The White House’s proposed military policy changes have drawn criticism from Democrats and Republicans

The White House's proposed military policy changes have drawn criticism from Democrats and Republicans

US extends COVID public health emergency weeks after Biden declared pandemic ‘over’ MORE’s (D-Mass.) office released a list of 11 major policy proposals Wednesday.

Among them were proposals for reauthorizing the Patriot Act, which has been stalled in Congress for months, as well as an extension of the Violence Against Women Act.

A number of the proposals would focus on mental health.


The proposals have garnered opposition from Democrats and from Republicans.

One in Washington state, Democratic Sen. Maria Cantwell, released a statement slamming the idea of a “mental health parity” for the Pentagon.

“We need to find ways to get all members of the military — whether active or in the reserves or National Guard — the very best mental health care and treatment,” the statement reads. “Senator Cantwell has long promised to support a mental health parity in the military bill. In fact, she voted in favor of the bill in 2018. She can support continuing efforts to make sure this is part of the defense policy we all agree on. That is all it takes.”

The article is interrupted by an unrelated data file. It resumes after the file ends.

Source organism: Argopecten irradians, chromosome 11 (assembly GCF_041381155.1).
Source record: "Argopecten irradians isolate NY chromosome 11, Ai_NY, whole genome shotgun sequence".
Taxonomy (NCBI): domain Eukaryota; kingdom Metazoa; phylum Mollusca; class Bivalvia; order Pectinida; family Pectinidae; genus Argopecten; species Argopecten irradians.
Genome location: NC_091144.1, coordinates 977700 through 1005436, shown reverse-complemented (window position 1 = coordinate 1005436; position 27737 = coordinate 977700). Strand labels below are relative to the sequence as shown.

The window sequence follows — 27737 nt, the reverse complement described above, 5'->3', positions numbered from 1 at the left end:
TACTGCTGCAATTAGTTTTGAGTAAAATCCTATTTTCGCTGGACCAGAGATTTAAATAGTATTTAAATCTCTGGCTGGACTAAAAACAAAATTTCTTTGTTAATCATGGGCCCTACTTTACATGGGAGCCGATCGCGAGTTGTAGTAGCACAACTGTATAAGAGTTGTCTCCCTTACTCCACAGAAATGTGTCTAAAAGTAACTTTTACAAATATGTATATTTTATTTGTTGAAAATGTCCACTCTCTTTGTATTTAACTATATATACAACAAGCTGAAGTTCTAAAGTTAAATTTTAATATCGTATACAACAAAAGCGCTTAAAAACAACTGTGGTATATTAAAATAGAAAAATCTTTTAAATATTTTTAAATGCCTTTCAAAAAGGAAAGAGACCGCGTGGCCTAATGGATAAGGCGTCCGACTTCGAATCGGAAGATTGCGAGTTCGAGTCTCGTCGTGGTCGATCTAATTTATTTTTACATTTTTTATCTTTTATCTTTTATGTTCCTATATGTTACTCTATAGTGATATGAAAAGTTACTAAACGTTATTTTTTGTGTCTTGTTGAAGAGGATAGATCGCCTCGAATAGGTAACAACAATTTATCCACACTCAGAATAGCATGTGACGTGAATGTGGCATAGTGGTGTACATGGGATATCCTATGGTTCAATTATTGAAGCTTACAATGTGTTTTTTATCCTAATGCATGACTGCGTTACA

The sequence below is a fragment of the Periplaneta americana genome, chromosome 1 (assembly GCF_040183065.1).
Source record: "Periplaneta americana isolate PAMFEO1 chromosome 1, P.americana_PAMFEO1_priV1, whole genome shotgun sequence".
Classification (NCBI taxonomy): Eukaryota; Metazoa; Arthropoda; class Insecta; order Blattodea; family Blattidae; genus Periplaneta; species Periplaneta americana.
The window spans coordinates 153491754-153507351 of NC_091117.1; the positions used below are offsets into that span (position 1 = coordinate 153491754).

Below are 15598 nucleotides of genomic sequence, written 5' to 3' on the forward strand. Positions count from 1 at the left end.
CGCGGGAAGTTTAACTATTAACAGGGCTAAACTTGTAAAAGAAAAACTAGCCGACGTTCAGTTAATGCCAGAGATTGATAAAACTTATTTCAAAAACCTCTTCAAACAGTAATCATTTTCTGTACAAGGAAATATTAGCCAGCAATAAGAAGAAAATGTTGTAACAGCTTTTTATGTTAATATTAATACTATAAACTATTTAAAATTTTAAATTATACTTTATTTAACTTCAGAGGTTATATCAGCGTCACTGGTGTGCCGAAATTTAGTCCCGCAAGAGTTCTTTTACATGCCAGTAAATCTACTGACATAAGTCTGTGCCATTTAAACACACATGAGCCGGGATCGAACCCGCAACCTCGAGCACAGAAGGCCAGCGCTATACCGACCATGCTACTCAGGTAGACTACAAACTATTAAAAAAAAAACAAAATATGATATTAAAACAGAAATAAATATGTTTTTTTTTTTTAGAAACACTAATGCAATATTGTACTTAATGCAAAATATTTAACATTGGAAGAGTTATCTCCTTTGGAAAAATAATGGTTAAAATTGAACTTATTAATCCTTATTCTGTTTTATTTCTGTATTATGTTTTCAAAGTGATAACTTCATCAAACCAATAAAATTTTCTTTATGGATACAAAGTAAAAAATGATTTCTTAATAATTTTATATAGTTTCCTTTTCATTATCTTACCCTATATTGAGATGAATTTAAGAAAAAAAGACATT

But the Trump administration has pushed for the policy change, which would require the military to treat both active duty and reserves without any restrictions.

The White House’s proposed proposal includes nearly 300 amendments to the military, Defense Department and Veterans Affairs budgets, and congressional spending bills.

Democrats and some Republican lawmakers have made the issue an important point of debate in the upcoming budget battles and could use the proposal as leverage to try and increase the military budget as they seek to cut the deficit.

Leave a Comment